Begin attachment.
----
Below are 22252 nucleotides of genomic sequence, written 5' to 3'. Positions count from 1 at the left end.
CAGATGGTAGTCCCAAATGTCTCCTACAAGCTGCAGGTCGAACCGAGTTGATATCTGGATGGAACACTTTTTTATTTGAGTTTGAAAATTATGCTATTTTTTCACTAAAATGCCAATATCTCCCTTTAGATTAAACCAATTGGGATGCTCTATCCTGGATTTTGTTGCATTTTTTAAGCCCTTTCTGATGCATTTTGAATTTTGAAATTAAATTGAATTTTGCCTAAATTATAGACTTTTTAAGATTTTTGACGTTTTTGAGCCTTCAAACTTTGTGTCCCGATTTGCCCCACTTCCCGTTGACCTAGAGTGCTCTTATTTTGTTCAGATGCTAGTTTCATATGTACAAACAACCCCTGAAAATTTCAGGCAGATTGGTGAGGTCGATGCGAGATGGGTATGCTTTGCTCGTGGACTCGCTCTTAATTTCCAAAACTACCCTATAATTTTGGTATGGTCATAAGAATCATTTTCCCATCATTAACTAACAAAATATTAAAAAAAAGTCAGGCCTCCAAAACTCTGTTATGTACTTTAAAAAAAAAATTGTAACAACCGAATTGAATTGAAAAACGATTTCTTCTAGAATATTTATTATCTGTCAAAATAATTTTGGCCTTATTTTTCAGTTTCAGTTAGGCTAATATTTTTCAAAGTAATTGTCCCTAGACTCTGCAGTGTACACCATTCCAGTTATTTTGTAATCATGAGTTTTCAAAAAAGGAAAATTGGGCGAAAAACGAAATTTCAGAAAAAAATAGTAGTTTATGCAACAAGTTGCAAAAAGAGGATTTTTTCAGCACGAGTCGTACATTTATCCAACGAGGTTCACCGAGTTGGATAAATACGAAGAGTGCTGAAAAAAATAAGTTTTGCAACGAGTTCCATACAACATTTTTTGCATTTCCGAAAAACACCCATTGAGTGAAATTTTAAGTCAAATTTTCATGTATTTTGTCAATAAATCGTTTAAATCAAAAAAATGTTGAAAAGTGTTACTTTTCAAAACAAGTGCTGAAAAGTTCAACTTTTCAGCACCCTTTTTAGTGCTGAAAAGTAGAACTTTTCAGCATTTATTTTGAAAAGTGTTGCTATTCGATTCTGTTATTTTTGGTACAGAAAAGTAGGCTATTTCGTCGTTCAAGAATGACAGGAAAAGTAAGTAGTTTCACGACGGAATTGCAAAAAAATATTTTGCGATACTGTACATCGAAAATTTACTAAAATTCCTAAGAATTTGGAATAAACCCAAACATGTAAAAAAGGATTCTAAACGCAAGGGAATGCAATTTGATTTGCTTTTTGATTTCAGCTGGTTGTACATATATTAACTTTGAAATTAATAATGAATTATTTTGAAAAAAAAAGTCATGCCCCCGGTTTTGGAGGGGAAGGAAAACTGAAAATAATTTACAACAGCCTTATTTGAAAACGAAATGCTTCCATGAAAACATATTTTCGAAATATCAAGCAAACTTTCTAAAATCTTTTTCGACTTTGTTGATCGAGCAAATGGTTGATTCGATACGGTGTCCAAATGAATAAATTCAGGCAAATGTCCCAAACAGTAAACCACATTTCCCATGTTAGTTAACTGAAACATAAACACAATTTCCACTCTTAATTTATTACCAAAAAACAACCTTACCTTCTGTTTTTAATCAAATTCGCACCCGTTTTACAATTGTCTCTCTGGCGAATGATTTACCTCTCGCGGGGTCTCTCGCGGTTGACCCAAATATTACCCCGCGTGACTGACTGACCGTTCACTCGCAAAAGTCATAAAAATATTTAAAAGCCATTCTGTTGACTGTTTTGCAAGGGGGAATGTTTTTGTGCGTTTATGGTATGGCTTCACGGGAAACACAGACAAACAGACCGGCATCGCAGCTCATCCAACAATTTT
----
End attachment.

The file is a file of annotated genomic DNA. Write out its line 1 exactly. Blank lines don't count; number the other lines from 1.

Below are 22252 nucleotides of genomic sequence, written 5' to 3'. Positions count from 1 at the left end.